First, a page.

But Africa, particularly Trans-Sahel (below the Sahara Desert) Africa is a different story. On the DoD list of nations, Niger was the poorest of the poor nations on this planet in the year I went.
In that part of the world (Trans-Sahel Africa), a person who wants to “get lost” or go unseen can easily do so. The phrase, “From here to Timbuktu,” is referring to Timbuktu, in neighboring Mali, which was the very last outpost at which a person could stop for supplies before making the trek across the barren Sahara desert. In other words, there is a lot of open terrain.
Let’s add a simple formula to this equation: the formula for breeding terrorists. While some in today’s PC-world would surely argue this fact, there is a very simple and well-known formula for the factors which, if present, will most likely lead a portion of the population subjected to these factors into extremism and possibly terrorism: poverty, heat, illiteracy and Islam.
Let’s add ease-of-access from the Middle East directly into Africa via several routes (Yemen to Djibouti, Saudi Arabia/Jordan to Egypt and Spain/Portugal to Morocco) and you have what some may refer to as a “rat line” for terrorists who either need to get out of the Middle East or would-be terrorists who want to travel from Europe to go on the Jihad.
Take all of these factors together, and you have what has become known as a future hotbed of activity. Because of the US and NATO presence in the Middle East they can’t exactly set up terrorist training camps in Afghanistan like pre-9/11 days, so where is a terrorist to go if he wants to set up shop and train others? Northern Africa.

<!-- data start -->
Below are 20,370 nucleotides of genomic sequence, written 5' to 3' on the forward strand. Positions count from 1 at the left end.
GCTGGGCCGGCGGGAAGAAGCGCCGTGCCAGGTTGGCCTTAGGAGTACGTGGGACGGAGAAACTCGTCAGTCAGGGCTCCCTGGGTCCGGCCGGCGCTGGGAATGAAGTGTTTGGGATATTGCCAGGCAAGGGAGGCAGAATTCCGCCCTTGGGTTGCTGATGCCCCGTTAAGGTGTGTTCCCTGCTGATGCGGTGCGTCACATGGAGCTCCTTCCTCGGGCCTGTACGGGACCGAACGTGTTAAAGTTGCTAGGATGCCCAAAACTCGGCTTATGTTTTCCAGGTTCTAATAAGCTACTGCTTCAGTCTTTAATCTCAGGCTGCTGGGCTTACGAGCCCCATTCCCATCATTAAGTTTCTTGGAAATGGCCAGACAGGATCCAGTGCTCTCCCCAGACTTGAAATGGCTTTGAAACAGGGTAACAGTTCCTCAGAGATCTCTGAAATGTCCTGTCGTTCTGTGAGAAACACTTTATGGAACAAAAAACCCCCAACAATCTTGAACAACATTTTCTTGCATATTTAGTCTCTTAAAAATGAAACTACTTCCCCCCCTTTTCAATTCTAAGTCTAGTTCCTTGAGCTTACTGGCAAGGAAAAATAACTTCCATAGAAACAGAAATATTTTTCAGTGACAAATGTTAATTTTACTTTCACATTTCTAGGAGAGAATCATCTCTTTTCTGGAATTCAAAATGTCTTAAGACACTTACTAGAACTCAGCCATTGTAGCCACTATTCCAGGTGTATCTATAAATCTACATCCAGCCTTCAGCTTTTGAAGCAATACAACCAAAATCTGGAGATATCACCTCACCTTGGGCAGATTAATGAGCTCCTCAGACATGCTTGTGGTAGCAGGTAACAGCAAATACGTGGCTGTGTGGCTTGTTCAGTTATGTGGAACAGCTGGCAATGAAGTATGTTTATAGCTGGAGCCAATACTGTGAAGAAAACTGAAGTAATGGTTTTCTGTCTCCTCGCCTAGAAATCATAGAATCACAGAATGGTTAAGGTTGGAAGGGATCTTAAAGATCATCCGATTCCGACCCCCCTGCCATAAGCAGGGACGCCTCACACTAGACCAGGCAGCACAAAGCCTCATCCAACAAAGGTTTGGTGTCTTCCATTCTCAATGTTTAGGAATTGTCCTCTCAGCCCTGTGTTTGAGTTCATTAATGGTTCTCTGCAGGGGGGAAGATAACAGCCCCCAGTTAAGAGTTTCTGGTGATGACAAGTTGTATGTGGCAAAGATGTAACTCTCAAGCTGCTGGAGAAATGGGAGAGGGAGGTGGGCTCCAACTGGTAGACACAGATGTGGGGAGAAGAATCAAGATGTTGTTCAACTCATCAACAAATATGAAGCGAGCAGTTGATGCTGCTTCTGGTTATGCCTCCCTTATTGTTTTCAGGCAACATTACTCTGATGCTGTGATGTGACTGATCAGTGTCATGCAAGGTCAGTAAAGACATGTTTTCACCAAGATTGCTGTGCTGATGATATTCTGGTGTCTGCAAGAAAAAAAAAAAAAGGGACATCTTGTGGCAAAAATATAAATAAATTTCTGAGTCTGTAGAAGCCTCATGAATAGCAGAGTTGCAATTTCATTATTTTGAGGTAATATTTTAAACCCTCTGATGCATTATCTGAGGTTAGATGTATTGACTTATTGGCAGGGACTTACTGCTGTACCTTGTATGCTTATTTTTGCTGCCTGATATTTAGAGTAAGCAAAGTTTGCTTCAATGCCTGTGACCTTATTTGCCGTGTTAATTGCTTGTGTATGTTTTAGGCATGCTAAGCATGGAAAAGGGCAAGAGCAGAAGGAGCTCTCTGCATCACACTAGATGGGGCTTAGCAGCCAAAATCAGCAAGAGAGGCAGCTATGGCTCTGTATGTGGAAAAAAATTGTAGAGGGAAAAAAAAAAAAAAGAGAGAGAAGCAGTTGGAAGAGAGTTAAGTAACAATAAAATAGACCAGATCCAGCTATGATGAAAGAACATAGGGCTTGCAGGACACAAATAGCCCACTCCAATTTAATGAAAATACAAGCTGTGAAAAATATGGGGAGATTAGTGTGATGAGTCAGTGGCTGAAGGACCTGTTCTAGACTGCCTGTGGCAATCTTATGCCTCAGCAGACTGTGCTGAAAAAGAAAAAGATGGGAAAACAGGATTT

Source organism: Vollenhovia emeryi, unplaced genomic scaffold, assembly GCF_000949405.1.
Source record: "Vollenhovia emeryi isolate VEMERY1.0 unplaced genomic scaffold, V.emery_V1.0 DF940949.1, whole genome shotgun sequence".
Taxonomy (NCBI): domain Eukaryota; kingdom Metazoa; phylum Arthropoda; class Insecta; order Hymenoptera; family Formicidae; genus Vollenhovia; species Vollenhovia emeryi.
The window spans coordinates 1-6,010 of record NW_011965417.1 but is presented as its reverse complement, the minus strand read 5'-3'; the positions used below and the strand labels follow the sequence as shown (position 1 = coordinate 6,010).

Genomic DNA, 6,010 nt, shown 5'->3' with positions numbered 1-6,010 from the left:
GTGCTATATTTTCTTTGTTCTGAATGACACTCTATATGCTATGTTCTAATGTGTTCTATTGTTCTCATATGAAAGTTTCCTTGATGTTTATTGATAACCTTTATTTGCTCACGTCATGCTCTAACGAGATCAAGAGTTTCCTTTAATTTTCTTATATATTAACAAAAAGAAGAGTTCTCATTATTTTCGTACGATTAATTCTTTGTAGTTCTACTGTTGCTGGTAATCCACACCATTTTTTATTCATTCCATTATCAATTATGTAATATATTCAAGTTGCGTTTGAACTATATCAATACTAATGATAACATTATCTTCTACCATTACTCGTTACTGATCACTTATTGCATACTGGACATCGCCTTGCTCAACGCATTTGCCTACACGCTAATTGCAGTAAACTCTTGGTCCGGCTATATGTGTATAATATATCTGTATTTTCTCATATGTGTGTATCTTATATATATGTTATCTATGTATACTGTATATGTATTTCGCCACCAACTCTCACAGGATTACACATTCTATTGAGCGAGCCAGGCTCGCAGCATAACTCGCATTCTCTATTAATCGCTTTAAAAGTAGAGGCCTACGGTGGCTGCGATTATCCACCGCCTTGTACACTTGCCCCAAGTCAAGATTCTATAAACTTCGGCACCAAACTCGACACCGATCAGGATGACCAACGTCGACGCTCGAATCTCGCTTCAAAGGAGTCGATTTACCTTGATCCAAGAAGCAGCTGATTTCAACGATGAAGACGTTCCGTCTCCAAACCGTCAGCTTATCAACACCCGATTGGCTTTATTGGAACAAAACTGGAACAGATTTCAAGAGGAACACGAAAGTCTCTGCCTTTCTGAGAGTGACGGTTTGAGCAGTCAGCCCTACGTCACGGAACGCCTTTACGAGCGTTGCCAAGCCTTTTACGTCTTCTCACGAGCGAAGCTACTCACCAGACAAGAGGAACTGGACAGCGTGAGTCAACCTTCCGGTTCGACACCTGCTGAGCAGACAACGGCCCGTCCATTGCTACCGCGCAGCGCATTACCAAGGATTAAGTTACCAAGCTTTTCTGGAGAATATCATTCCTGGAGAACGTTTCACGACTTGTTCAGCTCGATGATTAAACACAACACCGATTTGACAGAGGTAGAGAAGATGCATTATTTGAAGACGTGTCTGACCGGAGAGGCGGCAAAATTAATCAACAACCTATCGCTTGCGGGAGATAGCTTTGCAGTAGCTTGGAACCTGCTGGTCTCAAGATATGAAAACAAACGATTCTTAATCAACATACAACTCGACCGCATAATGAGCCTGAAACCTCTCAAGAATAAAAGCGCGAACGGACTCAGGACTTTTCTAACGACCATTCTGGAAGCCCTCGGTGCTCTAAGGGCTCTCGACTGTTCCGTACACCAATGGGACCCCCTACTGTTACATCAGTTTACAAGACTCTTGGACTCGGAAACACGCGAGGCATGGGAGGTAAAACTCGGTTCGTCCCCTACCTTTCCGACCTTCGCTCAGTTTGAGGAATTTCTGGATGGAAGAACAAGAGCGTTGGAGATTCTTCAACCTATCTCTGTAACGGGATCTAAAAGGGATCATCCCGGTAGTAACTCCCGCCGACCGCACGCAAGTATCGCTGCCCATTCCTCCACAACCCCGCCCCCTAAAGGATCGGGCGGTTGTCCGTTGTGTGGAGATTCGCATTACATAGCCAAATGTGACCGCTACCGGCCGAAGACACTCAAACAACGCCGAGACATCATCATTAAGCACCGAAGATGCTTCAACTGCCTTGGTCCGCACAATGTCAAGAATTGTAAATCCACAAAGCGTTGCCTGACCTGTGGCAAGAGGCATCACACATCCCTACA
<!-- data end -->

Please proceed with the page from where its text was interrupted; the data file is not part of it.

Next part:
One of the benefits of being on the most corrupt continent on the planet (well, openly corrupt, as I would argue that our lobbyists would give even the shadiest African dictator a run for his money) is that it isn’t too hard to pay the local officials to just stay away from a certain part of the desert or outskirts of their village.
On top of potential want-to-be terrorists, Niger is one of the places on this planet that has substantial Uranium deposits, so again falling back to the stability argument this is something that, unless we want the craziest of crazies to become nuclear powers, we need to keep a lid on.
And finally, add to the equation that the Chinese are all over Niger (and the rest of Africa). I mentioned in “Love Me When I’m Gone” that we happened to see the same Chinese agent throughout our trip there, from our first day touching down in Niamey all the way through backwoods hotels in the middle of nowhere. We are locked in the midst of a low-intensity cold war of sorts with China, desperately grasping for resources wherever they can be found. And many of them can be found in Africa.
Given that Green Berets are the masters of Unconventional Warfare (UW), our main purpose down there, as in many other nations in Southeast Asia and across the globe, is to link up with local forces and befriend, train and equip them as partners in our mission of Foreign Internal Defense (FID) to help our partner African nations beef up their forces and stand up a proper military that can defend against foreign invaders, coups or militant forces attempting to enforce a caliphate in their backyards.
Which leads to our ultimate goal of stability.
As a medic, I spent much of my time looking at local hospitals and treating patients in impromptu clinics in the farthest reaches of the nation. We would let the populace know several days in advance that the Americans were coming with doctors and medics, and we would proceed to see (and feed) every single person that we could, from sunup to sundown.